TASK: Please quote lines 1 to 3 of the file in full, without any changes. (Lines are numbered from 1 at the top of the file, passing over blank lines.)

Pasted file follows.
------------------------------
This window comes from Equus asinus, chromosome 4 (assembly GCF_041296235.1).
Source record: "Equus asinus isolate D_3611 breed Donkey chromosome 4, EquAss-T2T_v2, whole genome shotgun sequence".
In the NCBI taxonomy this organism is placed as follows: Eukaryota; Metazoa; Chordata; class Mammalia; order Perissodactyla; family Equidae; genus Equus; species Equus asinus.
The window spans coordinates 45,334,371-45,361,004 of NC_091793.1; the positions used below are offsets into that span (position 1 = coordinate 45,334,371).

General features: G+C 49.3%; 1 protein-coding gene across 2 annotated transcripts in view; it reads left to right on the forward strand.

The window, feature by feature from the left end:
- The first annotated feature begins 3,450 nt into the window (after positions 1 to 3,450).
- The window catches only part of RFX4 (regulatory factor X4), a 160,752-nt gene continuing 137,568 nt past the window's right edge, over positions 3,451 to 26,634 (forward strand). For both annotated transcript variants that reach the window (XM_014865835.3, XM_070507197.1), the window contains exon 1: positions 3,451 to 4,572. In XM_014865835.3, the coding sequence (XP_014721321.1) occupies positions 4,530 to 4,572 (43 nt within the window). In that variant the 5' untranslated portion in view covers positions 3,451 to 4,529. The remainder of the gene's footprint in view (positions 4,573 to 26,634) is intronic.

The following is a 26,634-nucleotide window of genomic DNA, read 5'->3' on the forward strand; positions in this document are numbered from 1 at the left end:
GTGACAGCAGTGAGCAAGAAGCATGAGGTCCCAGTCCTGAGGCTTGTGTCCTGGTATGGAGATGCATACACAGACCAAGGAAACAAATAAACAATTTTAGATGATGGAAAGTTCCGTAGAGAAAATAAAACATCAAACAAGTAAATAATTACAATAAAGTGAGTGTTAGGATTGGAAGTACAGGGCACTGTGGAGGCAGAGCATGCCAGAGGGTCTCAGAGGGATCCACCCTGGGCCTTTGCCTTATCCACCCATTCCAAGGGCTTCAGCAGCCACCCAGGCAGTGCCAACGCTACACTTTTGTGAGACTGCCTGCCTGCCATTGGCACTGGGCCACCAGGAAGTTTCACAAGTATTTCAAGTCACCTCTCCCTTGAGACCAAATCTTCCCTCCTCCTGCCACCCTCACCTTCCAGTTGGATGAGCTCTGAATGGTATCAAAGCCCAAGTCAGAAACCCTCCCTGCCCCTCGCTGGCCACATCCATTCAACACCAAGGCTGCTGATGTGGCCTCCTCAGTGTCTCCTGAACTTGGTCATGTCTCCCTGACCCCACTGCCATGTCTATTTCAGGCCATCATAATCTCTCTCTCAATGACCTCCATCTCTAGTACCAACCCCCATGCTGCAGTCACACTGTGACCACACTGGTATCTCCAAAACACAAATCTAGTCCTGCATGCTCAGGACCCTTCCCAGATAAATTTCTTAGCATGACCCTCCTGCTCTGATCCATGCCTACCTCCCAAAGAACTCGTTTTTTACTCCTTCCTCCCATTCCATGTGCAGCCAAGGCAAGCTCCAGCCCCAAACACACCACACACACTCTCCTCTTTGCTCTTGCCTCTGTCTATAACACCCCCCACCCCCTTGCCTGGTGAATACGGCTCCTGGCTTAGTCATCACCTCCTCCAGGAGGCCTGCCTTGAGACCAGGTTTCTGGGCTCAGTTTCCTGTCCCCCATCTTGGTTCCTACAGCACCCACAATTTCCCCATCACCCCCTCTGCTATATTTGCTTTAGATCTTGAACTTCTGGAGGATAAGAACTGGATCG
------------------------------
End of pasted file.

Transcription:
This window comes from Equus asinus, chromosome 4 (assembly GCF_041296235.1).
Source record: "Equus asinus isolate D_3611 breed Donkey chromosome 4, EquAss-T2T_v2, whole genome shotgun sequence".
In the NCBI taxonomy this organism is placed as follows: Eukaryota; Metazoa; Chordata; class Mammalia; order Perissodactyla; family Equidae; genus Equus; species Equus asinus.